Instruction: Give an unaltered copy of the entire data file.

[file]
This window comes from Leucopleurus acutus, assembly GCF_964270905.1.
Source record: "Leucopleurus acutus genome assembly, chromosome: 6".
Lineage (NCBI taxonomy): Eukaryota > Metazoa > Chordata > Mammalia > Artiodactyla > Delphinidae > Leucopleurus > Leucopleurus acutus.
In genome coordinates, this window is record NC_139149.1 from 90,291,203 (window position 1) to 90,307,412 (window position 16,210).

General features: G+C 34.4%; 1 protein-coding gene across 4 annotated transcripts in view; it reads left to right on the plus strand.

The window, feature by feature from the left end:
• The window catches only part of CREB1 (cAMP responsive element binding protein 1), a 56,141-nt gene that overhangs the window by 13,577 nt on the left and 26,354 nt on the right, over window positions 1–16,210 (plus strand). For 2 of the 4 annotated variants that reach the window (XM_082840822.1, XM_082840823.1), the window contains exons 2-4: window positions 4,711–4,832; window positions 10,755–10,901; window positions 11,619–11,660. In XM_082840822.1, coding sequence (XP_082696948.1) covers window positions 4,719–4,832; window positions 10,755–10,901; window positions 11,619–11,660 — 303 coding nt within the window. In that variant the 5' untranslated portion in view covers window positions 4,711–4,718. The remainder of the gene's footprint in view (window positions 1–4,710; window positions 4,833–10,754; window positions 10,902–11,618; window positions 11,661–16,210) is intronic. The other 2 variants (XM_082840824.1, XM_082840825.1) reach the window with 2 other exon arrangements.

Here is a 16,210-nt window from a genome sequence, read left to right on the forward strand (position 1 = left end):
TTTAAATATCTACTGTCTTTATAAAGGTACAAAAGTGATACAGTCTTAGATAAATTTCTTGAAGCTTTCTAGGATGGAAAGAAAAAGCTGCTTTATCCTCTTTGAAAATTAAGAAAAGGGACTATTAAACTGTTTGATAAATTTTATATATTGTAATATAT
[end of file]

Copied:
This window comes from Leucopleurus acutus, assembly GCF_964270905.1.
Source record: "Leucopleurus acutus genome assembly, chromosome: 6".
Lineage (NCBI taxonomy): Eukaryota > Metazoa > Chordata > Mammalia > Artiodactyla > Delphinidae > Leucopleurus > Leucopleurus acutus.
In genome coordinates, this window is record NC_139149.1 from 90,291,203 (window position 1) to 90,307,412 (window position 16,210).

General features: G+C 34.4%; 1 protein-coding gene across 4 annotated transcripts in view; it reads left to right on the plus strand.

The window, feature by feature from the left end:
• The window catches only part of CREB1 (cAMP responsive element binding protein 1), a 56,141-nt gene that overhangs the window by 13,577 nt on the left and 26,354 nt on the right, over window positions 1–16,210 (plus strand). For 2 of the 4 annotated variants that reach the window (XM_082840822.1, XM_082840823.1), the window contains exons 2-4: window positions 4,711–4,832; window positions 10,755–10,901; window positions 11,619–11,660. In XM_082840822.1, coding sequence (XP_082696948.1) covers window positions 4,719–4,832; window positions 10,755–10,901; window positions 11,619–11,660 — 303 coding nt within the window. In that variant the 5' untranslated portion in view covers window positions 4,711–4,718. The remainder of the gene's footprint in view (window positions 1–4,710; window positions 4,833–10,754; window positions 10,902–11,618; window positions 11,661–16,210) is intronic. The other 2 variants (XM_082840824.1, XM_082840825.1) reach the window with 2 other exon arrangements.

Here is a 16,210-nt window from a genome sequence, read left to right on the forward strand (position 1 = left end):
TTTAAATATCTACTGTCTTTATAAAGGTACAAAAGTGATACAGTCTTAGATAAATTTCTTGAAGCTTTCTAGGATGGAAAGAAAAAGCTGCTTTATCCTCTTTGAAAATTAAGAAAAGGGACTATTAAACTGTTTGATAAATTTTATATATTGTAATATAT